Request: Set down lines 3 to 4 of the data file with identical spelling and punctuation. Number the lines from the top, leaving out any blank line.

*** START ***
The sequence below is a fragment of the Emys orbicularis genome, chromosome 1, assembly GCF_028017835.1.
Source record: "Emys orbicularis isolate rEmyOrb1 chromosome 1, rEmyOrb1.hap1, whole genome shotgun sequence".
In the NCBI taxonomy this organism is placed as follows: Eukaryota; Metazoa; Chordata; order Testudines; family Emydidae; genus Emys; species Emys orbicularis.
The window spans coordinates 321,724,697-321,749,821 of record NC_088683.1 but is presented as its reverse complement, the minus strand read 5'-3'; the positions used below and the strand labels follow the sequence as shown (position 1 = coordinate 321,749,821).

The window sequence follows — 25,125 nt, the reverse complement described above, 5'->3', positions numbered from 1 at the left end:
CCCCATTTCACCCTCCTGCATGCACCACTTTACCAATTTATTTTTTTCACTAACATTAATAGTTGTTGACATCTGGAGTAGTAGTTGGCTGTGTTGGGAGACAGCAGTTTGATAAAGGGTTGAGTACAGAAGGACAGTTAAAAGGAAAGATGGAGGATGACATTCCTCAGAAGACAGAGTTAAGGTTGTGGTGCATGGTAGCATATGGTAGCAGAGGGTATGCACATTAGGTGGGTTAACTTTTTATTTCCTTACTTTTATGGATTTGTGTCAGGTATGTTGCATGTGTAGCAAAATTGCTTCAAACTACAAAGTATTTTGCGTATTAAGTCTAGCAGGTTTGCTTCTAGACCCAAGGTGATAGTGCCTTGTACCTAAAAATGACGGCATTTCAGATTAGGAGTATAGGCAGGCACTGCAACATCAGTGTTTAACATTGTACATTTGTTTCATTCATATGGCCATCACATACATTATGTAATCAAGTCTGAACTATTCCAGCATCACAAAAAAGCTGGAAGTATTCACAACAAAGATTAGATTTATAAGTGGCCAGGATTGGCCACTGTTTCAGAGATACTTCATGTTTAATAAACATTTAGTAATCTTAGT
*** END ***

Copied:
In the NCBI taxonomy this organism is placed as follows: Eukaryota; Metazoa; Chordata; order Testudines; family Emydidae; genus Emys; species Emys orbicularis.
The window spans coordinates 321,724,697-321,749,821 of record NC_088683.1 but is presented as its reverse complement, the minus strand read 5'-3'; the positions used below and the strand labels follow the sequence as shown (position 1 = coordinate 321,749,821).